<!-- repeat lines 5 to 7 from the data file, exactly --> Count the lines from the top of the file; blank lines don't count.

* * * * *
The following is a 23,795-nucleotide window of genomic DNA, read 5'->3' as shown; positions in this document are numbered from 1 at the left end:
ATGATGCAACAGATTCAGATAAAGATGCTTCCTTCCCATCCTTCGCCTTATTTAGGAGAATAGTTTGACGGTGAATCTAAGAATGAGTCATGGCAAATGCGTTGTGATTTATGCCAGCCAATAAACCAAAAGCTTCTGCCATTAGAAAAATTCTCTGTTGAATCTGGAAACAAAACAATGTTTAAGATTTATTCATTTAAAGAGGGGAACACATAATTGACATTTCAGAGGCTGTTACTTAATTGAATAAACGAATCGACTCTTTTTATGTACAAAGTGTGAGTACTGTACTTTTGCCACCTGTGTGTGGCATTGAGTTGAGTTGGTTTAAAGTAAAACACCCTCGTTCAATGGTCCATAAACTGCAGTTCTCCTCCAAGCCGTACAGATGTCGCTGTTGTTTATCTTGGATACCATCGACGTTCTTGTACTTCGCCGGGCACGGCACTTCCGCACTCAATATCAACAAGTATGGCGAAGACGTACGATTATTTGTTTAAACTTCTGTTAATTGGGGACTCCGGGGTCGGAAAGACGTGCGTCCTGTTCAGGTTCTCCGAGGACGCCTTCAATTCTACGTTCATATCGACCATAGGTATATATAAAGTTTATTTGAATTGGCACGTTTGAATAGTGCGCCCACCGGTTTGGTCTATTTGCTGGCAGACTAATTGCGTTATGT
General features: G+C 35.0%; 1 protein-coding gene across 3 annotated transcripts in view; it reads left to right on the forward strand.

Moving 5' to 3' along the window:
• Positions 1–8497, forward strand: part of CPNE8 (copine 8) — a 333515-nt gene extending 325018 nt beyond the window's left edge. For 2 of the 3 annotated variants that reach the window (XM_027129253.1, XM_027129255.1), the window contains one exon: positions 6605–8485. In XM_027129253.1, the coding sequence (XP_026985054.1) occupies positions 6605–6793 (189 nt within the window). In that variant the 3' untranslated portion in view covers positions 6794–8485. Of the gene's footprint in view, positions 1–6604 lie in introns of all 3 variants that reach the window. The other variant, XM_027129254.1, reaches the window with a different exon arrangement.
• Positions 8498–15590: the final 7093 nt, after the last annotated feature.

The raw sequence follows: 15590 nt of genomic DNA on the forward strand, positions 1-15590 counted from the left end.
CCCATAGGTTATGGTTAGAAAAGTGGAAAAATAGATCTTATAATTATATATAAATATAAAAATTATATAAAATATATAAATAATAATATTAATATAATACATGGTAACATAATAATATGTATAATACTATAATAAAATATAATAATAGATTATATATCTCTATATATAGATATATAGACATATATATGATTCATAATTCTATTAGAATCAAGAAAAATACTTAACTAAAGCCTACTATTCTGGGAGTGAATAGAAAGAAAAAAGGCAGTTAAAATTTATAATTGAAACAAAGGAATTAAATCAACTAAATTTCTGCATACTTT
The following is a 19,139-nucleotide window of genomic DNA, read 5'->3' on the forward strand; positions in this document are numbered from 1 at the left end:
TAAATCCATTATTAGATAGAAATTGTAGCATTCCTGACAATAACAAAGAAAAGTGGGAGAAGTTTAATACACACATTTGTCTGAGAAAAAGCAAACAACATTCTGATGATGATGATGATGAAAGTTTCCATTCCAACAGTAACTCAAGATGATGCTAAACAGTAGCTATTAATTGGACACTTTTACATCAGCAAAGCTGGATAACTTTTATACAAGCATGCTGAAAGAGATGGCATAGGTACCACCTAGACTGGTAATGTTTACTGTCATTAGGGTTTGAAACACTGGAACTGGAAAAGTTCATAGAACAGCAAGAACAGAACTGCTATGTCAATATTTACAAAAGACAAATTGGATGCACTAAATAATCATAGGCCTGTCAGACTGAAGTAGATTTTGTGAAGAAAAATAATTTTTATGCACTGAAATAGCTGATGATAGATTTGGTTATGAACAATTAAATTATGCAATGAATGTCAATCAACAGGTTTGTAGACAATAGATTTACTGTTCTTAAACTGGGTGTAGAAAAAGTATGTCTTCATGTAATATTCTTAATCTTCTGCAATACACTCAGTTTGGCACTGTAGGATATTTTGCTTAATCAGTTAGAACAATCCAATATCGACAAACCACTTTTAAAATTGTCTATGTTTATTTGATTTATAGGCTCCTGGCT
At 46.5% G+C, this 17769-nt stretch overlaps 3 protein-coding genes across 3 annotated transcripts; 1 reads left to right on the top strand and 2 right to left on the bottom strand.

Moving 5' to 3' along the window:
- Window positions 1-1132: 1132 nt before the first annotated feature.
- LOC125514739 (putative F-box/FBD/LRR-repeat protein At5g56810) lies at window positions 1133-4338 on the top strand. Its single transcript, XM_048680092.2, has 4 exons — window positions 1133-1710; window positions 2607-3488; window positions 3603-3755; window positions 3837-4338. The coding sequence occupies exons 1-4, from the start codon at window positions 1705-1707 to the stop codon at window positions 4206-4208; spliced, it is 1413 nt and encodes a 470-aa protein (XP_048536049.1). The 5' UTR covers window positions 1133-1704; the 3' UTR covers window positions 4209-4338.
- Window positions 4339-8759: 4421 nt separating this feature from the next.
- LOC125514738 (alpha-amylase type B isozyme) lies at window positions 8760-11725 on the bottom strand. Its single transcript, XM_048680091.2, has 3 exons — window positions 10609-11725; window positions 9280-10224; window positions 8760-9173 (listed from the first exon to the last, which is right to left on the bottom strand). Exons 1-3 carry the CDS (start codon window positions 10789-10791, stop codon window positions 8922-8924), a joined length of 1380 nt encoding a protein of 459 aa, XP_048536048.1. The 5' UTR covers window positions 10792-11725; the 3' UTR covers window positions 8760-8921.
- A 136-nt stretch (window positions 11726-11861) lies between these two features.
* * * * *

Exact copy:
• Positions 1–8497, forward strand: part of CPNE8 (copine 8) — a 333515-nt gene extending 325018 nt beyond the window's left edge. For 2 of the 3 annotated variants that reach the window (XM_027129253.1, XM_027129255.1), the window contains one exon: positions 6605–8485. In XM_027129253.1, the coding sequence (XP_026985054.1) occupies positions 6605–6793 (189 nt within the window). In that variant the 3' untranslated portion in view covers positions 6794–8485. Of the gene's footprint in view, positions 1–6604 lie in introns of all 3 variants that reach the window. The other variant, XM_027129254.1, reaches the window with a different exon arrangement.
• Positions 8498–15590: the final 7093 nt, after the last annotated feature.

The raw sequence follows: 15590 nt of genomic DNA on the forward strand, positions 1-15590 counted from the left end.